16. Constrained Inefficiency and Optimal Taxation with Uninsurable Risks By Piero Gottardi; Atsushi Kajii; Tomoyuki Nakajima
  17. Buffering Shocks to Well-Being Late in Life By Matthew D. Shapiro
  18. Financial Integration and International Risk Sharing By Yan Bai; Jing Zhang
  19. Stationary-excess operator and convex stochastic orders By Claude Lefèvre; Stéphane Loisel
  20. Reinsurance, ruin and solvency issues: some pitfalls By Arthur Charpentier
  21. Flexicurity in Belgium: A Proposal Based on Economic Principles By Cockx, Bart; Van der Linden, Bruno

  1. By: Kevin James (1776 Consulting)
    Keywords: financial regulation, insurance, life insurance
    Date: 2009–08
  2. By: Ulrich Schmidt
    Abstract: Most pure public goods like lighthouses, dams, or national defense provide utility mainly by insuring against hazardous events. Our paper focuses on this insurance character of public goods. As for private actions against hazardous events, one can distinguish between self-insurance (SI) and self-protection (SP) also in the context of public goods. For both cases of SI and SP we analyze efficient public provision levels as well as provision levels resulting from Nash behavior in a private provision game. An interesting aspect of considering public goods as insurance devices is the interaction with market insurance. It turns out that the availability of market insurance reduces the provision level of the public good for both, the public and the private provision, regardless of whether we consider SI or SP. Moreover, we show that Nash behavior has always a larger impact than the availability of market insurance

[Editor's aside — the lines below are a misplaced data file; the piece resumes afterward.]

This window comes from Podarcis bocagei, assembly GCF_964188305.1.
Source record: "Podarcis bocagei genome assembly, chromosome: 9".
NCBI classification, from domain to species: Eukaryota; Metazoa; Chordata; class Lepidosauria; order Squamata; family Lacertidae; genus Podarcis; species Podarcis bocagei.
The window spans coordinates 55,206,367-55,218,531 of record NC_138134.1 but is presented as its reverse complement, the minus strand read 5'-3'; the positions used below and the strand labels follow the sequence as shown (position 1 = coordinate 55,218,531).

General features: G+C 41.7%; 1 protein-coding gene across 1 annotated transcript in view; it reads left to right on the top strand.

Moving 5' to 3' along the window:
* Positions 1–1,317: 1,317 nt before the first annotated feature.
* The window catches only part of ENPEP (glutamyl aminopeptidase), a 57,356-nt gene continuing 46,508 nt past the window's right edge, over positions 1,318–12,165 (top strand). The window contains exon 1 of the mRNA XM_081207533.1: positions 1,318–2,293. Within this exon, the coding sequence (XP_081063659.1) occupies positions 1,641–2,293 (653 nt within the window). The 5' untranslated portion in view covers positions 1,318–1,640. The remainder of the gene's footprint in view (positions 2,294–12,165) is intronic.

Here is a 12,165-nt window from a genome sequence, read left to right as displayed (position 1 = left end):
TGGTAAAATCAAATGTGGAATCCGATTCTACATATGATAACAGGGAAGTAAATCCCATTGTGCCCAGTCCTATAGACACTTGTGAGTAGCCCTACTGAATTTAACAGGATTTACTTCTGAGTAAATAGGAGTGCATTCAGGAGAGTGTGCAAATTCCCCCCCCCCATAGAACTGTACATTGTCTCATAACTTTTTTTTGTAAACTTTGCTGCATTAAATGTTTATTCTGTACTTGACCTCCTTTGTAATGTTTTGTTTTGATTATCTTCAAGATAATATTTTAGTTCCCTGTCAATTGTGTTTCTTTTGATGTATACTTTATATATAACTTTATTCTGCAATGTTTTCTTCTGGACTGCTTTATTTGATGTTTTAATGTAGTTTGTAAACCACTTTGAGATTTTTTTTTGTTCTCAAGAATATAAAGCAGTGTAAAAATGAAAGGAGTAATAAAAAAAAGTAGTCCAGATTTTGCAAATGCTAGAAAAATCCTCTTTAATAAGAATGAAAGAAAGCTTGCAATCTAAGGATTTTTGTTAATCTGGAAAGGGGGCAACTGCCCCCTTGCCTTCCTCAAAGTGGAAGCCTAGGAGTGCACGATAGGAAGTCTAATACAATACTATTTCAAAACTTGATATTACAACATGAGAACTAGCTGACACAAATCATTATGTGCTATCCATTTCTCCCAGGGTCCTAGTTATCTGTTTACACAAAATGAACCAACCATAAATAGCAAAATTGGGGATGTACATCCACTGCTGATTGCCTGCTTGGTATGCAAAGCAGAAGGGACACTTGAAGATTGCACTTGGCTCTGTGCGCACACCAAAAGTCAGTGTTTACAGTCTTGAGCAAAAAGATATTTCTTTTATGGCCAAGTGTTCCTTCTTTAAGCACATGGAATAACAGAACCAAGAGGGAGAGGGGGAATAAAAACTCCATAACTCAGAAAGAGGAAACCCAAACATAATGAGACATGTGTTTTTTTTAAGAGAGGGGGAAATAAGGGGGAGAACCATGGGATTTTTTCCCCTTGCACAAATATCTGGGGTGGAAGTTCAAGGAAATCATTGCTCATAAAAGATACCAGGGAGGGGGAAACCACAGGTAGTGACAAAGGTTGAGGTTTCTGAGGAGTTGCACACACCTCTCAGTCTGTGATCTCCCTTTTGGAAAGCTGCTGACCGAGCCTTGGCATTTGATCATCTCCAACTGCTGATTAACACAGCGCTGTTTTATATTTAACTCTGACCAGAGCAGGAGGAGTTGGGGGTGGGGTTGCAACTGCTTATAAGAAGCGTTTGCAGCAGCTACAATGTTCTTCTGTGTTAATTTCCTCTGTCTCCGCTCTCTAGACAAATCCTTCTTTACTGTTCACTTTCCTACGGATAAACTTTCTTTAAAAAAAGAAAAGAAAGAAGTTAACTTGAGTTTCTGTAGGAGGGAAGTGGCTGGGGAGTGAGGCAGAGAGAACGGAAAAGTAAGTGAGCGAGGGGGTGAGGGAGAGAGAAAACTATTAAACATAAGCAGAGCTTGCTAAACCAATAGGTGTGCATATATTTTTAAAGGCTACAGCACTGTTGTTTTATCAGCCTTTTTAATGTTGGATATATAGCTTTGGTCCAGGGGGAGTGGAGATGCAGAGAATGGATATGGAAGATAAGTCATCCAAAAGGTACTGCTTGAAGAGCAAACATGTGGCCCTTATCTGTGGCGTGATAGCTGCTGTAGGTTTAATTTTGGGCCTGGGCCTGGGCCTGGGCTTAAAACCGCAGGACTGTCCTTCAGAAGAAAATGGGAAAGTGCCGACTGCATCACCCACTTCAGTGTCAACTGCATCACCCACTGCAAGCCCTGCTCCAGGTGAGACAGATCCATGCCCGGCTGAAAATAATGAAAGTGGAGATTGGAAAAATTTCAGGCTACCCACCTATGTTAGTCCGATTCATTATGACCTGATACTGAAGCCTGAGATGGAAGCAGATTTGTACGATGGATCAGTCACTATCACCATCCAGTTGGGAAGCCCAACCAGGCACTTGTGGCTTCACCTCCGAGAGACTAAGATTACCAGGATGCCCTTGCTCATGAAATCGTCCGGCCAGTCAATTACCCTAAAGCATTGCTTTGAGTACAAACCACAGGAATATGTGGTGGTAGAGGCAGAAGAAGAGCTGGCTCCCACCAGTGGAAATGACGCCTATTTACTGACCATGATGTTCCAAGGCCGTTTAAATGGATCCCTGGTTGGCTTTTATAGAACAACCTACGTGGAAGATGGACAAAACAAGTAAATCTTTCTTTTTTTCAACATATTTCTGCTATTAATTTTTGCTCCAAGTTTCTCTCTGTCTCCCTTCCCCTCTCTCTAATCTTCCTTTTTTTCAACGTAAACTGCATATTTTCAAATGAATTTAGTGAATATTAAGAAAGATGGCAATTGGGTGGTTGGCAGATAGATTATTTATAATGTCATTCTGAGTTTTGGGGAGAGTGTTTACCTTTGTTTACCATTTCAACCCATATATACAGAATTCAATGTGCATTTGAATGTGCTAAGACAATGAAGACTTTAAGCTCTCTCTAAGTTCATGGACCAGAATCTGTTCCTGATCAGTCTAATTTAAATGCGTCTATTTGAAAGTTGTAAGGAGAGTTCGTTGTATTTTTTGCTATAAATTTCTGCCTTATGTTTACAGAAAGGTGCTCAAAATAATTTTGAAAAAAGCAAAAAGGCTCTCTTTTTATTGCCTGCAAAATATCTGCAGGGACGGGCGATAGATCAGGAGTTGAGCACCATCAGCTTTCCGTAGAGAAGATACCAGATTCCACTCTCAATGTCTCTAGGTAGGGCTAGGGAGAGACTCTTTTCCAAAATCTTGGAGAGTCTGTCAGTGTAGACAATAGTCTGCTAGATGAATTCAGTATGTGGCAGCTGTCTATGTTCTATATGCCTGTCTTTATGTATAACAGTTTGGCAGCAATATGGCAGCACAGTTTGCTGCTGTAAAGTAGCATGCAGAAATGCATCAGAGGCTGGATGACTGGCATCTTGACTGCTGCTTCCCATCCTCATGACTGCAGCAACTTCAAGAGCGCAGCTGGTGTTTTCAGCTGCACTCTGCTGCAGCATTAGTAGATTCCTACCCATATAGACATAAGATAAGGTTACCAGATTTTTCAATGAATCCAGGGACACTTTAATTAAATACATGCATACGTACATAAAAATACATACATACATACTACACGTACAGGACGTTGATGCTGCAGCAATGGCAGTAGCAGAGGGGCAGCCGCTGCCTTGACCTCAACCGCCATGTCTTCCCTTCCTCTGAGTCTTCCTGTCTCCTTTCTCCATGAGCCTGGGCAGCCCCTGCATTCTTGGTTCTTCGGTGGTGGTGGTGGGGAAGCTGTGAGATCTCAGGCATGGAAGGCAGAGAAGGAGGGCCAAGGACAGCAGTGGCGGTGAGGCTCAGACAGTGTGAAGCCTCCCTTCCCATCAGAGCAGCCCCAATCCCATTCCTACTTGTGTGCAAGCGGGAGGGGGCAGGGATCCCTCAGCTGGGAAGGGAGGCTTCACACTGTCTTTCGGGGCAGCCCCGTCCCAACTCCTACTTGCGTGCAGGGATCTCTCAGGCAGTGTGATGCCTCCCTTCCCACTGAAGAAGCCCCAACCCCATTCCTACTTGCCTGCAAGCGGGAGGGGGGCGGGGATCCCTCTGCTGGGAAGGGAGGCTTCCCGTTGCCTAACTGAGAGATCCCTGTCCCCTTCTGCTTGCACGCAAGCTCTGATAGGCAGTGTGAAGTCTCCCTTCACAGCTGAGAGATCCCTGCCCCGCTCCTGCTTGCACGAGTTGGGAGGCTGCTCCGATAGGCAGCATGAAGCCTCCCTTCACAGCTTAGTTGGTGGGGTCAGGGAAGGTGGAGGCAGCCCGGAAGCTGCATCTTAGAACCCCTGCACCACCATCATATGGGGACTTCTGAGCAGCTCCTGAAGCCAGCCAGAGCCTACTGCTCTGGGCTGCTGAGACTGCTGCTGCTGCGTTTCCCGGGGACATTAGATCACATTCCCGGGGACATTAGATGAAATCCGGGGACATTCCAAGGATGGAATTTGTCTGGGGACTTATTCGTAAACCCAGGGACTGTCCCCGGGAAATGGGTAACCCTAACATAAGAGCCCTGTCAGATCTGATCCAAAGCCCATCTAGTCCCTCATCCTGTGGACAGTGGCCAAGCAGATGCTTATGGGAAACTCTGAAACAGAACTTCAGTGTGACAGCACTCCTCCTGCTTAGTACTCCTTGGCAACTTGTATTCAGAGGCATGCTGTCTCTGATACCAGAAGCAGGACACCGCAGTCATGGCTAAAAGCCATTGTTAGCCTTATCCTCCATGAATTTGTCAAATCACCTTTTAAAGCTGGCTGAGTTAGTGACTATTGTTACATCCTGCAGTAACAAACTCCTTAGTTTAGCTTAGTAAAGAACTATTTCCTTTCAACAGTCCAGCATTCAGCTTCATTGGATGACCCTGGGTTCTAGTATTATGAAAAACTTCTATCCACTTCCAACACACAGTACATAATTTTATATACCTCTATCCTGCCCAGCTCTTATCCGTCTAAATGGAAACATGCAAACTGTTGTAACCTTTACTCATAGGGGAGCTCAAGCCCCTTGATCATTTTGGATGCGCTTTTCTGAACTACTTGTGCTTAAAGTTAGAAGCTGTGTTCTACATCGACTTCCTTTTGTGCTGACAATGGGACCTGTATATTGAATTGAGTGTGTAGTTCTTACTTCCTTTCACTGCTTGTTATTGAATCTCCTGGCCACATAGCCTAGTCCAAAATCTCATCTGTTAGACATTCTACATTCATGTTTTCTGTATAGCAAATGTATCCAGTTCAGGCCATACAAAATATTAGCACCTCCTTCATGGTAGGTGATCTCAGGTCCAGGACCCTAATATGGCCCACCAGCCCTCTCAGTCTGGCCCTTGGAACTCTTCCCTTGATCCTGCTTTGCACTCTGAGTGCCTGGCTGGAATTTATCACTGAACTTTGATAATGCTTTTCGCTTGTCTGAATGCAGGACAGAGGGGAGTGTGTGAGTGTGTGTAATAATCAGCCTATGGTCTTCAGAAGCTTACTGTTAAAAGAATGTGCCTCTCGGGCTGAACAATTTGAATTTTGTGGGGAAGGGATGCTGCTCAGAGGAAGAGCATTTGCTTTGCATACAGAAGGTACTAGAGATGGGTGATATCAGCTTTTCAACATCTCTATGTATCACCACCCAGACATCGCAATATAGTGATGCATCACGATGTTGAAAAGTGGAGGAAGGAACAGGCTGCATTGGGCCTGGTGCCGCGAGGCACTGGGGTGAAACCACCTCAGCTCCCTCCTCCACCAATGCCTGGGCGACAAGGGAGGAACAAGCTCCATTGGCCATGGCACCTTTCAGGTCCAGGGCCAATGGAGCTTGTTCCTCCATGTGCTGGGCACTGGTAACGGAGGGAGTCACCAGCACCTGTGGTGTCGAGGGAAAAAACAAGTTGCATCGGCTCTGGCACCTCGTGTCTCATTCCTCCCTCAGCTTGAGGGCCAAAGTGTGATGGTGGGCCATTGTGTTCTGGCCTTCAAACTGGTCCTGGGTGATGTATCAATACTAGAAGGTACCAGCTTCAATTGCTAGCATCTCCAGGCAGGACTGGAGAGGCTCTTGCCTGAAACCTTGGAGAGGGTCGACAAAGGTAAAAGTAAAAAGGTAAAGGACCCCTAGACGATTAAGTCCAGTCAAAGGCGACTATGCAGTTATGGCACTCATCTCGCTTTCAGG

Keywords: Self-insurance, self-protection, private provision of public goods, market insurance
    JEL: G22 H41
    Date: 2010–03
  3. By: Michiel Bijlsma; Jan Boone; Gijsbert Zwart